Stillwater couple uses their story of addiction to foster hope at Teen Challenge

Provided. Todd and Angie Adams reached sobriety and now they are helping others facing the same struggle. 

Todd and Angie Adams have had a long standing history with drug addiction, and after reaching sobriety, they now pour into the lives of those with the same struggles.

Todd is the Executive Director at Stillwater Teen Challenge and his wife, Angie manages the Super Thrift store and is the Executive Assistant in charge of all the financials for Teen Challenge.

Todd said he grew up with a great family with two parents that raised him well.

He began experimenting with marijuana at a young age after suffering an injury from baseball.

“At a young age, I was a really, really good pitcher," Todd said. "Most Valuable Player every year, at the age 12 I threw my arm out."

When Todd played baseball, he threw all kinds of curveballs, things he said kids aren’t allowed to do anymore.

“So when I was 12, my arm was just wore out. I couldn't hold it, throw it from third base to first base and so I wasn’t a starting pitcher anymore," he said. "My whole identity was being a great athlete because my dad and big brother both played college sports.”

Angie had a different home life, and said due to her step-dad being an alcoholic she didn’t want to have that life.

“I had a fairly normal childhood; it wasn't the greatest," she said. "I had a stepfather that was very abusive and was an alcoholic, so I said I would never ever be that person."

After a surgery that required painkillers, Angie fell into the life of addiction when she was 36.

“I had a procedure done that I was put on pain pills, and at the time I had been married for 15 years and there was this void and in my marriage, that I was trying to fill something in me,” she said.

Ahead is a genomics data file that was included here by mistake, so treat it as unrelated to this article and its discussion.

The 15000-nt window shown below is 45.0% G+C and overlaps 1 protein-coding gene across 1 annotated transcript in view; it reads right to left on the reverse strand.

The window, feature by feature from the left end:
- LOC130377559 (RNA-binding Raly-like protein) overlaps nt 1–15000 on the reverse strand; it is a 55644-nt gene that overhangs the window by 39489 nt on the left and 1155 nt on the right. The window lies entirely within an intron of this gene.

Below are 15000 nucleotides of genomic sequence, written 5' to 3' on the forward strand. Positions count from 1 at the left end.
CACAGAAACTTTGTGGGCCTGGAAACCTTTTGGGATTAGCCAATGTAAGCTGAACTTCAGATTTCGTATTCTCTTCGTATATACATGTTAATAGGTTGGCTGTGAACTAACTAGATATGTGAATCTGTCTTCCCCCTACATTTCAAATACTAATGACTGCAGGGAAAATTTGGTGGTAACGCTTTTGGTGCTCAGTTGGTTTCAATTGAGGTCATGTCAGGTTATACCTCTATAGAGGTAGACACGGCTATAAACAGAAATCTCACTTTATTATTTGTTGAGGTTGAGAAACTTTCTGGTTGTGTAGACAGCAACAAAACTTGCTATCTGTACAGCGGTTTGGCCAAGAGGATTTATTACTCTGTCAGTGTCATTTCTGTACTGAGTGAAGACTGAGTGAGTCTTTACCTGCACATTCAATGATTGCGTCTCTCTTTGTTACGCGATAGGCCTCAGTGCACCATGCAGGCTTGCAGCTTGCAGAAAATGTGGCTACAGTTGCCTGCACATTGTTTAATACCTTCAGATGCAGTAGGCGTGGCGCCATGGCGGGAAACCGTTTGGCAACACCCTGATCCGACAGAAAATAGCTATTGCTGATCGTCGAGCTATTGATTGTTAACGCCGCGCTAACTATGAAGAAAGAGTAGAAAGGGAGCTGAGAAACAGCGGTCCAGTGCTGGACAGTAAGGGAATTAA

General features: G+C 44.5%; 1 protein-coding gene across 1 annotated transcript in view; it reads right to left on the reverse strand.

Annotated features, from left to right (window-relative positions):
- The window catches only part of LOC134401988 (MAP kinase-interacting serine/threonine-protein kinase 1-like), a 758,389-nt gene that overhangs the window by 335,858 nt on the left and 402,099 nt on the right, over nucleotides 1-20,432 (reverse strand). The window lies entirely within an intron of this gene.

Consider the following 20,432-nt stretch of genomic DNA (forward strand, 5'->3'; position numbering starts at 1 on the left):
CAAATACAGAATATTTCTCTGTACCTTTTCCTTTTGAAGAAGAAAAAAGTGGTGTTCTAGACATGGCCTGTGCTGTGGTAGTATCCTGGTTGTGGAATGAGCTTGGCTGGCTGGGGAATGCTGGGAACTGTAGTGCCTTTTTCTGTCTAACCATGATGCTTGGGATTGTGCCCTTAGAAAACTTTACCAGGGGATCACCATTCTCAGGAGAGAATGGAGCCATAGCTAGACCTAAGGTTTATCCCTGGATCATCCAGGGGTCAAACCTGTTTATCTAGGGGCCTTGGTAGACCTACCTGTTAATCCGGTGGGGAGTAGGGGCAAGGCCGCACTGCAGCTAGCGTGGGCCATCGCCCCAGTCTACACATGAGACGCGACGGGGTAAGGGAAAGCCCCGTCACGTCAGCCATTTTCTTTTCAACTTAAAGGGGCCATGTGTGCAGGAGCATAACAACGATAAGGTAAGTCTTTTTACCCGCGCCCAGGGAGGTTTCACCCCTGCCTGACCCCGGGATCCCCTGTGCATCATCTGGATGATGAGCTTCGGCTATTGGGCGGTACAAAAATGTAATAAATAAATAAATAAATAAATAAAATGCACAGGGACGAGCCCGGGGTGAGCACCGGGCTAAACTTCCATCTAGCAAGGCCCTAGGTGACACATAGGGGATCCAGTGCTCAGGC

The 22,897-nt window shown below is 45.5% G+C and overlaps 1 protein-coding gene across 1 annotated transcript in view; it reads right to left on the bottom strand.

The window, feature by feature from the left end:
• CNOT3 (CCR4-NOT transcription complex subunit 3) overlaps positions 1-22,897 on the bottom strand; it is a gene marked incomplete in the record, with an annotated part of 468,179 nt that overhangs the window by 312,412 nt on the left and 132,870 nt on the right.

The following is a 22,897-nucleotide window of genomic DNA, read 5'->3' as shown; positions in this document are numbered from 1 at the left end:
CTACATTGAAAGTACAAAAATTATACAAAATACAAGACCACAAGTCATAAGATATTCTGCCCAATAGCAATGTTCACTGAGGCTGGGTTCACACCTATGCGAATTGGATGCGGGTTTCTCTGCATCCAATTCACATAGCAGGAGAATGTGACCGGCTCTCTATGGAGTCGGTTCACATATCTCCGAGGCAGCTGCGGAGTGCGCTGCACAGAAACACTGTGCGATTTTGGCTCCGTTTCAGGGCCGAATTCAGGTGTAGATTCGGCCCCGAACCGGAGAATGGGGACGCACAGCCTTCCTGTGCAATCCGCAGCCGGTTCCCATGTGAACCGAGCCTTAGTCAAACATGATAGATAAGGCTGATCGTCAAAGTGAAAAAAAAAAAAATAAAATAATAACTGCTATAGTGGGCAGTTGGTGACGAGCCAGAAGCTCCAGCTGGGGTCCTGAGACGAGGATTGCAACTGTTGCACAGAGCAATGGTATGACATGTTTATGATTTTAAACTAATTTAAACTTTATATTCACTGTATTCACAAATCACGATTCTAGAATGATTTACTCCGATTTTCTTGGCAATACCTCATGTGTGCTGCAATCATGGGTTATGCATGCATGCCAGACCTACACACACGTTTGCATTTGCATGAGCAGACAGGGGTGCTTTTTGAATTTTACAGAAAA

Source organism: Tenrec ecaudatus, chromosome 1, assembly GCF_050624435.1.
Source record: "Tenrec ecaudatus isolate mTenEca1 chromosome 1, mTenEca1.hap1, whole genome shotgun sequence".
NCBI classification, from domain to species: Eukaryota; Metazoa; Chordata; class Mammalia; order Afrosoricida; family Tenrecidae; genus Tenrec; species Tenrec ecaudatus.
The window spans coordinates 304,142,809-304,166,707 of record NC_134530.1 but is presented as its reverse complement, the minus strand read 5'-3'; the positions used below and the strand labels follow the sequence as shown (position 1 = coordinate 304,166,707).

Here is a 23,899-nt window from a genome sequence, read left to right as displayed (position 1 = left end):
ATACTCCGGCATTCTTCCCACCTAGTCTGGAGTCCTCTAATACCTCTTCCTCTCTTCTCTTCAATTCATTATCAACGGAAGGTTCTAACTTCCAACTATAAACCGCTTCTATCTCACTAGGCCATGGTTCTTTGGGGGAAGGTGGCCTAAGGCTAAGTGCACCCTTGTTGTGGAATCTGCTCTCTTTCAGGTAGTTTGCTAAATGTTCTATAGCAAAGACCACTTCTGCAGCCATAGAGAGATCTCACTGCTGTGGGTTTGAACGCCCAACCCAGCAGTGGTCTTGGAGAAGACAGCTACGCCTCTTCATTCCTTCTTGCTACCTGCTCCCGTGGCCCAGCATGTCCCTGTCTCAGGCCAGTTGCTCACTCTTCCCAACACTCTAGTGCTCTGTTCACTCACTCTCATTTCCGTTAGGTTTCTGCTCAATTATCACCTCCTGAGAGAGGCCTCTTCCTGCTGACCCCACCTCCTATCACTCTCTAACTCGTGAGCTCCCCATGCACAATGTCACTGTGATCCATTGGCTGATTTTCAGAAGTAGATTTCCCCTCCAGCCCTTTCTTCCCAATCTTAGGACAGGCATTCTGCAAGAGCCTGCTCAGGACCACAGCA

Angie said after the doctor stopped prescribing the medication, she looked elsewhere to buy them.

“In 2010, I was actually arrested and my husband at the time was an Ethics Investigator for the Legislature, and he had no idea that I was struggling and had been for several years with prescription pills, I hid it really well,” she said.

Both Todd and Angie said they were considered functioning addicts and both of them had many challenges before they reached recovery.

Todd began to use different forms of drugs and eventually turned to crack, and learned how to cook cocaine into crack.

“When I started smoking crack, within a few years I lost my pest control company that I had for 15 years in Memphis, a very successful bug pest program," he said. "It's still there to this day. My house burned down, I lost my wife, and my puppy dogs, lost everything. I was living in a motel room in Memphis."

Angie also began experimenting with crack after she met some people in a state funded rehab in Florida.

“I met the people that eventually, you know I would be using drugs with, and mine went from, you know, at first it was just prescription pills and then eventually I was introduced to crack, she said. “Before I came to the Teen Challenge, that's what I've been doing, that was my drug of choice.”